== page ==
To begin, you spread your hidden hand out to the player on your left to pick a card. Then, likewise, you pick a card from the player’s hand on your right, each discarding any pairs of cards. If you do hold the Old Maid card, you try to subtly (or forcibly) guide your opponent into picking it from your hand. If he/she does, you both say nothing. Mum’s the word - everyone looking innocent. Playing proceeds in this manner with players giving the suspicious eye around the table as to who is holding the Old Maid card.
When all the cards have been paired except one, The Old Maid, the player who has that card is the Old Maid! You will be ribbed mercilessly for being such a dumb cluck for getting stuck with it. Also, the player who has the most pairs at the end of the game, is the winner! Lots of rowdy fun!
What fun! We three rowdy sisters quickly made Old Maids of our opponents. They didn’t have a chance!
For my youngest sister – Slinky, by fluke becomes the all-time-wonder, kid toy.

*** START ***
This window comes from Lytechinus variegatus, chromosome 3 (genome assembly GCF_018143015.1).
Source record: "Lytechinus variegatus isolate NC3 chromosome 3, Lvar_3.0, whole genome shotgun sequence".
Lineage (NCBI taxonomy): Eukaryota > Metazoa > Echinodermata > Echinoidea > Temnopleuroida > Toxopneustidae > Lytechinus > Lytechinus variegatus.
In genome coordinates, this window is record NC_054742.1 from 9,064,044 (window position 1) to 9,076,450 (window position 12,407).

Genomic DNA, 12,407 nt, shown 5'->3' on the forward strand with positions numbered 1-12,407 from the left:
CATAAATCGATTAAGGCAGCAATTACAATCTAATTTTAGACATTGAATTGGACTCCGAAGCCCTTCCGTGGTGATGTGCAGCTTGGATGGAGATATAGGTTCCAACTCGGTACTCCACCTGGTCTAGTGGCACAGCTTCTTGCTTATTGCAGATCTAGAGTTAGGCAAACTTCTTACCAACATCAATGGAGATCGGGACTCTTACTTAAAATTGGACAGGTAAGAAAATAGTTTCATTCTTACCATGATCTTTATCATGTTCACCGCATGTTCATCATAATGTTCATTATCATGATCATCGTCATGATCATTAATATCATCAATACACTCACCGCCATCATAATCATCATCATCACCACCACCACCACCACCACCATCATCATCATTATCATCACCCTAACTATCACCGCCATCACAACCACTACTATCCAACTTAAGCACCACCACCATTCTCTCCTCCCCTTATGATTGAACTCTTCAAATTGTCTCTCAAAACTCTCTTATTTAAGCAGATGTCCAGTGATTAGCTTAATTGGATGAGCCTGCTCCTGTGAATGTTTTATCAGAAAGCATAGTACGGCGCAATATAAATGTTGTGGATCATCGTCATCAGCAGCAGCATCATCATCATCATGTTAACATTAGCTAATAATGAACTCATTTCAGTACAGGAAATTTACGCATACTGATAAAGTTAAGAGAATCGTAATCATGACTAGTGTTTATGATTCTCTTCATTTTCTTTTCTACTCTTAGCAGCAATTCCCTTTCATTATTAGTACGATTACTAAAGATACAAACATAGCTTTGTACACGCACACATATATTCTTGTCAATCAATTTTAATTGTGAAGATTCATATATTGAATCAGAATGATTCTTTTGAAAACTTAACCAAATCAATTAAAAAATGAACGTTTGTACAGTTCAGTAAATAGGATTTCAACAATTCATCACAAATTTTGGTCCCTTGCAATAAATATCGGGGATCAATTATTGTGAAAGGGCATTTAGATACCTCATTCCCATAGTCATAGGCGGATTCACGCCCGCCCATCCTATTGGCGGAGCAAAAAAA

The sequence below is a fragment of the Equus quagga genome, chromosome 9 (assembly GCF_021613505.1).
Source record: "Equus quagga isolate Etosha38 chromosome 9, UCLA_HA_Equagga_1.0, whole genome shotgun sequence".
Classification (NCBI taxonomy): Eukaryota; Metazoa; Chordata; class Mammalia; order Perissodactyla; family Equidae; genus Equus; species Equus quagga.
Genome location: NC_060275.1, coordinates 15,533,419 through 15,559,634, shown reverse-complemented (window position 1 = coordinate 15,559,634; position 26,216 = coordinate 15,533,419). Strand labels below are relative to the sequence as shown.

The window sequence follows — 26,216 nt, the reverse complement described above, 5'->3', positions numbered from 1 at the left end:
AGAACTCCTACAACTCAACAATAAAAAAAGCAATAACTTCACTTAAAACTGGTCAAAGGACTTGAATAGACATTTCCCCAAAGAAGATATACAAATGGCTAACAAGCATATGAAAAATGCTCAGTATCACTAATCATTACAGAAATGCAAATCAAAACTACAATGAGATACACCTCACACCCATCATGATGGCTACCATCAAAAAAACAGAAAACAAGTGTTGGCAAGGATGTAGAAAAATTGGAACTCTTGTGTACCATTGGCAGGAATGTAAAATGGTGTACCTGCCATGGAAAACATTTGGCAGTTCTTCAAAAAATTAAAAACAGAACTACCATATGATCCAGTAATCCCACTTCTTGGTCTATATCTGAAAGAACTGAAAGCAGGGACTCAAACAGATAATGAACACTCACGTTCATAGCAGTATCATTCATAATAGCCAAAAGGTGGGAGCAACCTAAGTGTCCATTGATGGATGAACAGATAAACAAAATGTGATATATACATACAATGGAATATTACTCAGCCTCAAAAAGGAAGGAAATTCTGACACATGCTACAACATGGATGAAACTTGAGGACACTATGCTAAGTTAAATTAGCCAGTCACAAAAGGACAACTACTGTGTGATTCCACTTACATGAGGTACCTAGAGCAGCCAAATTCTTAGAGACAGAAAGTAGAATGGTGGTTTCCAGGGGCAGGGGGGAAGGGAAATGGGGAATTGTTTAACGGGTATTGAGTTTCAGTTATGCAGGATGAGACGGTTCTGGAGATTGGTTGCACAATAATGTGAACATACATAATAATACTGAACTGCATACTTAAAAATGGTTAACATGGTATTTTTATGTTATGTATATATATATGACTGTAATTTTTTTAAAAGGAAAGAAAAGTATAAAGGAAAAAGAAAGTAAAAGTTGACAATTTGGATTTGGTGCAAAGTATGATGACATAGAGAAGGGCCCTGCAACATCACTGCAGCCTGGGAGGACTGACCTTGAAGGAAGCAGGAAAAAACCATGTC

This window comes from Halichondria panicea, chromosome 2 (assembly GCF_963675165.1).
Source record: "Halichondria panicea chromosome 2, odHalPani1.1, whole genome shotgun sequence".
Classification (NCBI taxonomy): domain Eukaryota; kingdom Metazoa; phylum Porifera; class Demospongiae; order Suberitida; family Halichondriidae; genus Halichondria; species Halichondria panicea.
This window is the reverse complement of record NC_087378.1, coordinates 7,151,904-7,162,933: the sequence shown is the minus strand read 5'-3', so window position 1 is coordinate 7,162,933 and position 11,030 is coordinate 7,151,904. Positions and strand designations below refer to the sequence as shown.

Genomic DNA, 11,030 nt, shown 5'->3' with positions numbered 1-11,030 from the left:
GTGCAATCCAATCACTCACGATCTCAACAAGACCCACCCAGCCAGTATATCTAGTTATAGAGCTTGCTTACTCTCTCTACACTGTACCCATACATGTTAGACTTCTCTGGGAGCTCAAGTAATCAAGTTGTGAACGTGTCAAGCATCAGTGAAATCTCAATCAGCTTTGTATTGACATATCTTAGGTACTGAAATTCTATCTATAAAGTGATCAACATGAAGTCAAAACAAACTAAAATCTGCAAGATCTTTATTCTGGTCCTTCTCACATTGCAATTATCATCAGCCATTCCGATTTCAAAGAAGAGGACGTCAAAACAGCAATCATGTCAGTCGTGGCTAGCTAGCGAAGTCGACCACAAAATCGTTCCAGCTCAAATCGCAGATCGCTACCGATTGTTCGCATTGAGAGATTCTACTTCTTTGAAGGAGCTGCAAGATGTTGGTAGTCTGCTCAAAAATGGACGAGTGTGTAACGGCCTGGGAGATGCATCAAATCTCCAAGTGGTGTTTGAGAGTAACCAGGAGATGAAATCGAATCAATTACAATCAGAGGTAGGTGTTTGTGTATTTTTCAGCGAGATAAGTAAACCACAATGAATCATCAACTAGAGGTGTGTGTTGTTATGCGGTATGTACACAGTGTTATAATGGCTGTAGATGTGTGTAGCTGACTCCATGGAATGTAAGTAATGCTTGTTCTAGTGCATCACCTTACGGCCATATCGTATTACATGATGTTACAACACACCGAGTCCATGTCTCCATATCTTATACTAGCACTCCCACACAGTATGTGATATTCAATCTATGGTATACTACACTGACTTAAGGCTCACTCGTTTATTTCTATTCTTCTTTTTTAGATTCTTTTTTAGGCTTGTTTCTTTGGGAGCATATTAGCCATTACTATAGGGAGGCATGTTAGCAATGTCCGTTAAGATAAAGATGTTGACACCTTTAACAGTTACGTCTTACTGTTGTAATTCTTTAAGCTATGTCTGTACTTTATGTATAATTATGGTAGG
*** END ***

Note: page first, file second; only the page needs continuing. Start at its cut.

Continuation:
Slinky walks down stairs
Some of you may know the story of how Slinkys came to be - it was conceived via a scientific experimental accident. In 1943, mechanical engineer Richard James was working at creating stabilizer springs that could keep ships steady at sea. After accidentally knocking some samples off a shelf, he was amazed to watch them gracefully “walk” away end over end. He showed one to his wife, Betty, and she named it “Slinky”.
They thought it a marketable, novelty item and demonstrated it at a Gimbel's department store in Philadelphia during the Christmas shopping season in 1945. Kids delighted at the fun Slinkys that could “walk” down stairs and do other slinky things. That day the entire stock of 400 Slinkys—selling for $1 a pop – or about $14 in today's value, were gone in less than two hours.
In 1948, the Jameses opened a factory to build the Slinky toy. In its first 10 years, it sold 100 million Slinkys. At $1 apiece, that would be the equivalent to $6 billion, adjusted for inflation. To date, about 300 million Slinkys have been sold. (Do the math.) In 2000 Slinky was inducted into the National Toy Hall of Fame.
For Buddy, our dog – A Dog Biscuit Treat
And for teacher - A Set of Four Flower & Lace Handkerchiefs folded and arranged attractively in a flat cellophane box. Totally impractical, but a lovely gift presentation.
Lastly, I needed to buy gift tags, ribbons, and colorful holiday wrapping paper at 10 cents for two folded sheets.
With the gift shopping done and my $10 Christmas budget spent it was time to walk home in the snow with my shopping bag of treasures. I did good that day.
Vintage holiday wrapping paper.